Investors also dumped small-company stocks, which tend to be riskier investments. The Russell 2000 fell 1.2 percent.
The winners of the day were utilities, considered a safe choice in uncertain times and attractive because of their fat dividends. That sector rose 0.6 percent, the only one of the 10 in the Standard and Poor's 500 index that finished higher.
Randy Frederick, managing director of trading and derivatives at the Schwab Center for Financial Research, says the selling this week is not surprising given the S&P 500's near tripling in price since the current bull market began in 2009, and also given the fact that it has lasted more than five years, making it the fourth longest since World War II.
"The longer it gets out of line with historical patterns," he says, "the closer we get to fizzling out."
As companies begin reporting second-quarter earnings this week, investors will be looking for signs that the strengthening U.S. economy has translated into a surge in profits. Expectations are for a 6.6 percent gain over the year earlier, double the increase in the first quarter, according to S&P Capital IQ, a research firm.
On Tuesday, the Dow index fell 117.59 points, or 0.7 percent, to close at 16,906.62. The Nasdaq fell 60.07 points to 4,391.46. The S&P 500 lost 13.94 points, or 0.7 percent, to 1,963.71.
Among S&P 500 sectors, telecommunications companies fell the most, 1.5 percent.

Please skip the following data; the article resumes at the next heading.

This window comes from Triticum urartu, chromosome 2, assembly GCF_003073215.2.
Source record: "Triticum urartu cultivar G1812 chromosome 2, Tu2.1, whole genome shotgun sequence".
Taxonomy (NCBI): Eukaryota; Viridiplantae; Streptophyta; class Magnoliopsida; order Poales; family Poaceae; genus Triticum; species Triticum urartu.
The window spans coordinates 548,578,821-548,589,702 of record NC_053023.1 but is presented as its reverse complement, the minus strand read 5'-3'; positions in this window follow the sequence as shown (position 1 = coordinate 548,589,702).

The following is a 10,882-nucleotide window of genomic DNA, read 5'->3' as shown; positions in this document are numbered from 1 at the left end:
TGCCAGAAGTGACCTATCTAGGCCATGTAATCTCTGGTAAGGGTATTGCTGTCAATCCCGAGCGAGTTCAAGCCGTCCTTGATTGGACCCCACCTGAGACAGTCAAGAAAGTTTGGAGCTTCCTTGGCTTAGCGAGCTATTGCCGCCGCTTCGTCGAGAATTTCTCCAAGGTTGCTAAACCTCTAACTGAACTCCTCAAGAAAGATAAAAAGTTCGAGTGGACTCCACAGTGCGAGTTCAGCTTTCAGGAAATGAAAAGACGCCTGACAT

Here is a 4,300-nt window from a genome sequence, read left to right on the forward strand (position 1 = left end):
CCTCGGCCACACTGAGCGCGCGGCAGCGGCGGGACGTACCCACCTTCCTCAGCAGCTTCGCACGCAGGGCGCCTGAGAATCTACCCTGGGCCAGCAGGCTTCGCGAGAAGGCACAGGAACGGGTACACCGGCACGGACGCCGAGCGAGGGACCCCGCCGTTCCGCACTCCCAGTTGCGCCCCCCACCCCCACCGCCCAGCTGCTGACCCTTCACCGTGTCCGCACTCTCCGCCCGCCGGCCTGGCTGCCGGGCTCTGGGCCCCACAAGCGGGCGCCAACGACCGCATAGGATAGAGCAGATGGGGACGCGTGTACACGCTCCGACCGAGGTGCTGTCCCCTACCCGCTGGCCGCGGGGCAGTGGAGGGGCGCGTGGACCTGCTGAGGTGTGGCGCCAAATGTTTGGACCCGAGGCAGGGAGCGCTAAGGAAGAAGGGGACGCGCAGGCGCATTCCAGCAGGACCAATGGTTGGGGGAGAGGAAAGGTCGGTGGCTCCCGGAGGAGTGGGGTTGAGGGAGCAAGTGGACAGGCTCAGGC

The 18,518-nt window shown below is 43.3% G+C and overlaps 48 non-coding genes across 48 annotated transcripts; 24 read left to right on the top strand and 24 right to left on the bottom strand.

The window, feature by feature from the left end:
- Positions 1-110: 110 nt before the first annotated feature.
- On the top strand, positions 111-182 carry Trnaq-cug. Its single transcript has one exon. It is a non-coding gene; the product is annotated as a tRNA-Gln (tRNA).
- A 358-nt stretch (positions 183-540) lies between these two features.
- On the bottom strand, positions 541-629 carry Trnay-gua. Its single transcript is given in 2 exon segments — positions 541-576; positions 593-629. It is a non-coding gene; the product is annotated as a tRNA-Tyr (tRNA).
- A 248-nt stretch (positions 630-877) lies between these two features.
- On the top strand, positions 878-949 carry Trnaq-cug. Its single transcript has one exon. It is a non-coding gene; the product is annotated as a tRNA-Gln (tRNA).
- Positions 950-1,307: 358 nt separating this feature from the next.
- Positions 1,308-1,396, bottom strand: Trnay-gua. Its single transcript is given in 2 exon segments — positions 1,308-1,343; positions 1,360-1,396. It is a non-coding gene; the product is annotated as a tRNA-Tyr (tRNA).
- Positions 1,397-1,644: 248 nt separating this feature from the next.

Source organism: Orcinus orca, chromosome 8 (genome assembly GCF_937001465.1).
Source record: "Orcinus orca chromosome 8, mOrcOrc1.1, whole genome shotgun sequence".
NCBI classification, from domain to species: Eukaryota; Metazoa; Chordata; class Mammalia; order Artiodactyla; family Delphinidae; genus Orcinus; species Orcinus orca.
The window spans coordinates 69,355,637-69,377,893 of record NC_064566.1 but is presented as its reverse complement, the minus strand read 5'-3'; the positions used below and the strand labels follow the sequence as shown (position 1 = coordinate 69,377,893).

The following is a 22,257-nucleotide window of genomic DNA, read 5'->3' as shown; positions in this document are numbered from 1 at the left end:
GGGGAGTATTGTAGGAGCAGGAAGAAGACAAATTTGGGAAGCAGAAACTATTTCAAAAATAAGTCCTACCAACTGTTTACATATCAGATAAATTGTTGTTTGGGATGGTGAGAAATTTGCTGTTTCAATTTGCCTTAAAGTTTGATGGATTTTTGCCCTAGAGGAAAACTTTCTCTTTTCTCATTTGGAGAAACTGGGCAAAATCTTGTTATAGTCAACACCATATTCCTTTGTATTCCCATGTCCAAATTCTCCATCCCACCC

Steven Ricchiutto, senior economist at Mizuho Securities, thinks signs that the global economy is slowing have added to investor jitters. On Tuesday, Germany reported that exports fell more than expected in May and the United Kingdom said manufacturing output dropped 1.3 percent that month.
"The global economy is taking a hit today," Ricchiutto says. "Global growth is decelerating. It may actually be stalling."
Germany's DAX stock index fell 1.3 percent on Tuesday and Britain's FTSE 100 dropped 1.2 percent.
The U.S. earnings reporting season got started after the closing bell Tuesday when aluminum maker Alcoa reported results that were better than investors were expecting. Wells Fargo, the No. 1 home mortgage lender in the U.S., reports on Friday.
Companies were hit hard in the first quarter by cold winter weather. But financial analysts expect earnings growth to accelerate for the rest of the year, topping 11 percent in the fourth quarter.
Among stocks making big moves Tuesday, drugmaker AbbVie fell $1.71, or 3 percent, to $55.69 following news that it raised its offer to buy another drug company, Shire. The target, known for its rare-disease drugs, has rejected three AbbVie offers.
U.S. government bond prices rose. The yield on the 10-year Treasury note fell to 2.56 percent from 2.61 percent late Monday.